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Decision No. 17,348

Appeal of a STUDENT WITH A DISABILITY, by his parent, from action of Superintendent James Nolan of the Sachem Central School District regarding denial of the use of a GPS device.

Decision No. 17,348

(March 13, 2018)

Ingerman Smith, L.L.P., attorneys for respondent, Diana M. Cannino, Esq., of counsel

ELIA, Commissioner.--Petitioner appeals from a determination by Superintendent James Nolan of the Sachem Central School District (“Nolan” or “respondent”) denying her request to allow the student to use a personal GPS tracking device under certain conditions.  The appeal must be dismissed.

The relevant events in this appeal took place during the 2015-2016 school year.  The record contains a document entitled “ISP”[1] for the student dated May 22, 2015, which reflects that he has a history of elopement and “requires constant supervision and staff must be within 10 feet of him at all times.”  The student’s ISP does not identify a GPS tracking device as a required service. 

During the 2015-2016 school year, petitioner obtained a personal GPS tracking device for her son.  The record reflects that the tracking device alerts petitioner if the student wanders away from designated safe areas and allows petitioner to view the student’s location.  The tracking device also has a “listen in” feature, which allows petitioner to listen to a real-time audio transmission as captured by the GPS device.  This feature can be used for 60 minutes per month and has no recording capabilities. 

On March 14, 2016, petitioner met with the school principal and director of student services and requested that the student be allowed to use the GPS device in school.  Petitioner wrote a letter on the same date to district personnel memorializing the discussion and again requesting that the student be allowed to wear the GPS device at school.  Petitioner’s March 14, 2016 letter stated that school staff had expressed concern with the use of the “listen in” function during school hours due to privacy concerns.  By letter to petitioner dated April 14, 2016, respondent Nolan stated that the school would allow use of the GPS tracking device in school if petitioner agreed to disable the “listen in” function.  Respondent Nolan stated that school staff had communicated with the manufacturer of the GPS device and had obtained forms for petitioner to sign indicating her agreement that the GPS device could be used in school so long as the “listen in” function was disabled.  The forms were attached to the district’s letter.  Petitioner did not execute the forms.  This appeal ensued.  On June 9, 2016, petitioner’s request for interim relief permitting the student to wear the GPS tracking device pending a decision in this appeal was denied.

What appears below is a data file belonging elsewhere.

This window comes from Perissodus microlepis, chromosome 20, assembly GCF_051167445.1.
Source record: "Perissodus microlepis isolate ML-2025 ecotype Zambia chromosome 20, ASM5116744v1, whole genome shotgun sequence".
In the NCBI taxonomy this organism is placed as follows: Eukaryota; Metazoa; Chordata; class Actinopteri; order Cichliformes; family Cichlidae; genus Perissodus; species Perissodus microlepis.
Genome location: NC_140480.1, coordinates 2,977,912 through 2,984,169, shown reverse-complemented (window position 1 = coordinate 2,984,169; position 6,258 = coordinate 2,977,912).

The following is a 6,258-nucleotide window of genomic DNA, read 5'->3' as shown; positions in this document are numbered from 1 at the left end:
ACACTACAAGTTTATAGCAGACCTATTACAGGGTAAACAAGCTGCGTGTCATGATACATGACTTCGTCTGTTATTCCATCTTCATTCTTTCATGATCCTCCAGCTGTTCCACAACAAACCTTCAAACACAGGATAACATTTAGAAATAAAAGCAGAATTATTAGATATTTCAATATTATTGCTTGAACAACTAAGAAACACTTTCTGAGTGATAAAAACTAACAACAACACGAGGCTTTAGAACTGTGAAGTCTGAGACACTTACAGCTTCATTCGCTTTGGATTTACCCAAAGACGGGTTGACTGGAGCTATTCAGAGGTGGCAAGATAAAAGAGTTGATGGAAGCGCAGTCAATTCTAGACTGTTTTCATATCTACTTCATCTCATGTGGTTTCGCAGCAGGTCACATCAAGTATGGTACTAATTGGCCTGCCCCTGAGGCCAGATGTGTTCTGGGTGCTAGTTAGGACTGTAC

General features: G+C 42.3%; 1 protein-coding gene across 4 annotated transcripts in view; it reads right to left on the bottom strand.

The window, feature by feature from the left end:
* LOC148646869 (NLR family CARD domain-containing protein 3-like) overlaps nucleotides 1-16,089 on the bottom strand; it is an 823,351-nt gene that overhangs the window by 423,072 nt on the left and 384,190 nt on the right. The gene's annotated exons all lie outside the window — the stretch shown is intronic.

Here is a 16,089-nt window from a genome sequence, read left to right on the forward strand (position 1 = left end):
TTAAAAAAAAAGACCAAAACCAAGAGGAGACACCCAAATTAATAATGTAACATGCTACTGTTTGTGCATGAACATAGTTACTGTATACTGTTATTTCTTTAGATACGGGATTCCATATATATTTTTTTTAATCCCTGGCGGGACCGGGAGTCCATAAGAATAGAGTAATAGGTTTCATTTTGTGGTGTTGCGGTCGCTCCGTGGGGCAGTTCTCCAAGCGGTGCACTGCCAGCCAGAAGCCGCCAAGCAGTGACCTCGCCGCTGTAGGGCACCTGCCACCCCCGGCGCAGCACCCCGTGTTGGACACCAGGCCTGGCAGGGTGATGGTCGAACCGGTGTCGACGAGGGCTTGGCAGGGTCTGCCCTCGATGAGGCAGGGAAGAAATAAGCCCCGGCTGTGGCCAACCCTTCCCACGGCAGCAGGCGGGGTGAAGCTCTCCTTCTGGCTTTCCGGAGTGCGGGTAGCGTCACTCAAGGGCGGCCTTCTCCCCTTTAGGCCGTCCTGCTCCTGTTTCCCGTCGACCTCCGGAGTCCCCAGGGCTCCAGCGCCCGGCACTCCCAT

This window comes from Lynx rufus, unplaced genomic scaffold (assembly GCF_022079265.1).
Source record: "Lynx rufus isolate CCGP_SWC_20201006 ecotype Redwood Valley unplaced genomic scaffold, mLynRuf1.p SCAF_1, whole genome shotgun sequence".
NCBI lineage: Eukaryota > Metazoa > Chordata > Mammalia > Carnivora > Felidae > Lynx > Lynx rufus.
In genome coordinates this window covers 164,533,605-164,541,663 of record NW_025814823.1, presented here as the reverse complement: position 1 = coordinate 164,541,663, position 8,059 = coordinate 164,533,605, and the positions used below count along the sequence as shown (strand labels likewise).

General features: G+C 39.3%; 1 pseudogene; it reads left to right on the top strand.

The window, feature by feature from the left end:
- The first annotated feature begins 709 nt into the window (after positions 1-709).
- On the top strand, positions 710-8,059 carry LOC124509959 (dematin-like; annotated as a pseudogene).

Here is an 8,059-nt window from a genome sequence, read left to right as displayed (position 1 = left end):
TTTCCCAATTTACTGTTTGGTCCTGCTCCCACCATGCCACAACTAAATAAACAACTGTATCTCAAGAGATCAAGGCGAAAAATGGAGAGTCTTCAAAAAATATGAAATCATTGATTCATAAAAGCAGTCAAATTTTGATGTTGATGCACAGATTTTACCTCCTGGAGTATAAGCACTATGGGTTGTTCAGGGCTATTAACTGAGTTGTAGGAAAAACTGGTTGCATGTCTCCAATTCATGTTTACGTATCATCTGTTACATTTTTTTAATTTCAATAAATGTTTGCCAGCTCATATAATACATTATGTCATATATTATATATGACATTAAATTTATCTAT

Petitioner argues that respondent’s determination that the student cannot use the GPS tracking device in school unless petitioner agrees to allow the manufacturer to disable the “listen in” function was arbitrary and capricious. 

Respondent argues that the appeal must be dismissed as untimely and for failure to properly join the Board of Education as a necessary party.  Respondent also argues that the petition should be dismissed because the superintendent was not personally served with a copy of the petition.  On the merits, respondent contends that the decision was neither arbitrary nor capricious, as it balanced the student’s safety with the privacy rights of other students.  Respondent further asserts that the student has never eloped from school grounds during school hours, and that the GPS device’s “listen in” feature is unnecessary because the student has “an individual aide” who is “assigned to him at all times ... at school and at school sponsored events, including field trips.”

Petitioner filed a reply to respondent’s answer.  The purpose of a reply is to respond to new material or affirmative defenses set forth in an answer (8 NYCRR §§275.3 and 275.14).  A reply is not meant to buttress allegations in the petition or to belatedly add assertions that should have been in the petition (Appeal of Caswell, 48 Ed Dept Rep 472, Decision No. 15,920; Appeal of Hinson, 48 id. 437, Decision No. 15,908; Appeal of Baez, 48 id. 418, Decision No. 15,901).  Therefore, while I have reviewed the reply, I have not considered those portions containing new allegations or exhibits that are not responsive to new material or affirmative defenses set forth in the answer.